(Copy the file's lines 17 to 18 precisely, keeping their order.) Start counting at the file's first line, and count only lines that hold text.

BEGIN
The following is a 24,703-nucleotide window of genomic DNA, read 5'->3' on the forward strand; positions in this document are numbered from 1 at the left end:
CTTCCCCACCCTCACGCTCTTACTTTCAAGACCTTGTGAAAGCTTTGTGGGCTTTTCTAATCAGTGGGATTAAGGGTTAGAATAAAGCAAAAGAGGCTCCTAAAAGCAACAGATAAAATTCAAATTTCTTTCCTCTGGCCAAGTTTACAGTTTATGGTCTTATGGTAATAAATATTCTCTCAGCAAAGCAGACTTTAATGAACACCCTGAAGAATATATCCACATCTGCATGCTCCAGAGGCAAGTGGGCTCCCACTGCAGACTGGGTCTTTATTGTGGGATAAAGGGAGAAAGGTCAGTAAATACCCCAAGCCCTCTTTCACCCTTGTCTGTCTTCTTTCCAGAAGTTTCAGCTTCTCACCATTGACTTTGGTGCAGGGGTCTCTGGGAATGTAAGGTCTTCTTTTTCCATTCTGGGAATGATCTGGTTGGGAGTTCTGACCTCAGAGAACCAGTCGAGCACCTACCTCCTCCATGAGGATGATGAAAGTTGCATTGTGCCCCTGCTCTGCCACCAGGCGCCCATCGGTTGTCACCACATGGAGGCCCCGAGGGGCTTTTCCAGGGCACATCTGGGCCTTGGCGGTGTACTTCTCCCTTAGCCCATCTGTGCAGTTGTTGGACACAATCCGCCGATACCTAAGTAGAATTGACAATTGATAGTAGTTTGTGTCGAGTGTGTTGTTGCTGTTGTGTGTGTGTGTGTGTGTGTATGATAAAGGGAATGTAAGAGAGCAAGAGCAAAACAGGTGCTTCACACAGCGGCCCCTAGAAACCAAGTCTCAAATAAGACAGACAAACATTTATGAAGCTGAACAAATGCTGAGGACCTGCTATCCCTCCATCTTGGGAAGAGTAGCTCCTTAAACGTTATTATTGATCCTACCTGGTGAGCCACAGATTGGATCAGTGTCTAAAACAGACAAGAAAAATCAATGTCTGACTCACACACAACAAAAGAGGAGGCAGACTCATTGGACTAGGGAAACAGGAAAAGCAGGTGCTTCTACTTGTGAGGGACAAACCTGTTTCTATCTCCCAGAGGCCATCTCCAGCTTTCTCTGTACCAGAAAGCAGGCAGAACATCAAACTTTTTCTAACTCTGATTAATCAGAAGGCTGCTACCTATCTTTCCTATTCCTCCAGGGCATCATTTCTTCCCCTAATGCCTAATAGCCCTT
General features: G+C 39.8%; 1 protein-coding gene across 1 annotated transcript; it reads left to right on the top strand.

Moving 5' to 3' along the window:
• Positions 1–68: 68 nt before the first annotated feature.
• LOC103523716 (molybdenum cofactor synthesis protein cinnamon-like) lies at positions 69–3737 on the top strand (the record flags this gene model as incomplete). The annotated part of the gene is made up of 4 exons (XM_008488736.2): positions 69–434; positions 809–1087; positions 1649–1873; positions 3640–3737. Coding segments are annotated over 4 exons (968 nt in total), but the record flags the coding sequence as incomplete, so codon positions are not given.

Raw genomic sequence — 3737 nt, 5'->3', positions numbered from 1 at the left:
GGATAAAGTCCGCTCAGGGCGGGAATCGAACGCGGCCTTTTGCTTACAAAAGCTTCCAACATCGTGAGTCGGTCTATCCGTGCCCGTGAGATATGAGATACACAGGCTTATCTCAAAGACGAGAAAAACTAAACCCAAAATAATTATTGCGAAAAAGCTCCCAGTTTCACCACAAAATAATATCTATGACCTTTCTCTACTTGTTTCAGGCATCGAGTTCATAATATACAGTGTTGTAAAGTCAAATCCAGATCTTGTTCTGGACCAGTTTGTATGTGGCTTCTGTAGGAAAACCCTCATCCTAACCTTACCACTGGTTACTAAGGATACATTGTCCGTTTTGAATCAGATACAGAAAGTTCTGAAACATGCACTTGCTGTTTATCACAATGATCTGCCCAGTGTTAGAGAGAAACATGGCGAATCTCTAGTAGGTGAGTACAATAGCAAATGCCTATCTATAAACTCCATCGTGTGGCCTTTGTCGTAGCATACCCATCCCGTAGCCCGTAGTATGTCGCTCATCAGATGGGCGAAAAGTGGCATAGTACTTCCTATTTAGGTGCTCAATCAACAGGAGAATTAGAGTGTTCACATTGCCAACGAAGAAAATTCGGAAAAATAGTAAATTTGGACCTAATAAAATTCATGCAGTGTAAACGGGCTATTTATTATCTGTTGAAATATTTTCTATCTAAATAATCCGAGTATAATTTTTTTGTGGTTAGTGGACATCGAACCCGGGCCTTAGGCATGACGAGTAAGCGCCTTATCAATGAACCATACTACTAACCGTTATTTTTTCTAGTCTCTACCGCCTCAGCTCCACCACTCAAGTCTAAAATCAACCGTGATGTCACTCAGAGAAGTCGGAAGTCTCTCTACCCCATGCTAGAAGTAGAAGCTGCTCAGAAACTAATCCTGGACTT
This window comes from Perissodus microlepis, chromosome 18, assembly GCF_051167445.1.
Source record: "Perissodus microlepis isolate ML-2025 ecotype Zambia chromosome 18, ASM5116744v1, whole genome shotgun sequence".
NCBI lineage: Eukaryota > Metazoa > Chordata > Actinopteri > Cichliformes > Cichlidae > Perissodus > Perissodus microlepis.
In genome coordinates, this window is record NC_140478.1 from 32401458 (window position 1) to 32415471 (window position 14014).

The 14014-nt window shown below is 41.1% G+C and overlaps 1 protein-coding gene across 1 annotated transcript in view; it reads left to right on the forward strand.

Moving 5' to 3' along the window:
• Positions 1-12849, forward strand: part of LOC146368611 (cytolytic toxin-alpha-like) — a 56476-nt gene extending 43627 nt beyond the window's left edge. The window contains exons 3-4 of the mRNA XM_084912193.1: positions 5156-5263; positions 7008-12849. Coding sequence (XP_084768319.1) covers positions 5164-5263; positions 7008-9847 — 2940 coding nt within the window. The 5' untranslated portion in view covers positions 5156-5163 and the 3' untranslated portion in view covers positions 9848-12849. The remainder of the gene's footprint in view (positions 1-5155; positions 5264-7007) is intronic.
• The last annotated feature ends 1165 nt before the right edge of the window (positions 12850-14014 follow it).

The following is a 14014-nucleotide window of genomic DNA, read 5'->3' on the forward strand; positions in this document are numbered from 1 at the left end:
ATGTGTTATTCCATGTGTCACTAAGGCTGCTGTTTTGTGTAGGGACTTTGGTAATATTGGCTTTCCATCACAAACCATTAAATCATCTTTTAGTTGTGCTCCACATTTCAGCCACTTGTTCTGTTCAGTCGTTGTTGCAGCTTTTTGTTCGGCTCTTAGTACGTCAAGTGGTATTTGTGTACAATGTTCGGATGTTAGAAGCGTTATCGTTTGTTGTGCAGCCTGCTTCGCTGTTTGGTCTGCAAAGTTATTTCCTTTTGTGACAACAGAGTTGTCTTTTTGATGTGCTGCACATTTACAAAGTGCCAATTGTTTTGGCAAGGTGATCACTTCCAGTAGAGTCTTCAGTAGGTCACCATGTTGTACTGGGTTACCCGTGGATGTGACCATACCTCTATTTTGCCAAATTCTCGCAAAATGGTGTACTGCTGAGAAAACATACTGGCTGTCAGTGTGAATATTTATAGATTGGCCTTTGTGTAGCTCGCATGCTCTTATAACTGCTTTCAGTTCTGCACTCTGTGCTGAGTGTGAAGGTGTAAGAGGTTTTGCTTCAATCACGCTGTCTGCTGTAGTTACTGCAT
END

The following is a 14014-nucleotide window of genomic DNA, read 5'->3' on the forward strand; positions in this document are numbered from 1 at the left end:
ATGTGTTATTCCATGTGTCACTAAGGCTGCTGTTTTGTGTAGGGACTTTGGTAATATTGGCTTTCCATCACAAACCATTAAATCATCTTTTAGTTGTGCTCCACATTTCAGCCACTTGTTCTGTTCAGTCGTTGTTGCAGCTTTTTGTTCGGCTCTTAGTACGTCAAGTGGTATTTGTGTACAATGTTCGGATGTTAGAAGCGTTATCGTTTGTTGTGCAGCCTGCTTCGCTGTTTGGTCTGCAAAGTTATTTCCTTTTGTGACAACAGAGTTGTCTTTTTGATGTGCTGCACATTTACAAAGTGCCAATTGTTTTGGCAAGGTGATCACTTCCAGTAGAGTCTTCAGTAGGTCACCATGTTGTACTGGGTTACCCGTGGATGTGACCATACCTCTATTTTGCCAAATTCTCGCAAAATGGTGTACTGCTGAGAAAACATACTGGCTGTCAGTGTGAATATTTATAGATTGGCCTTTGTGTAGCTCGCATGCTCTTATAACTGCTTTCAGTTCTGCACTCTGTGCTGAGTGTGAAGGTGTAAGAGGTTTTGCTTCAATCACGCTGTCTGCTGTAGTTACTGCAT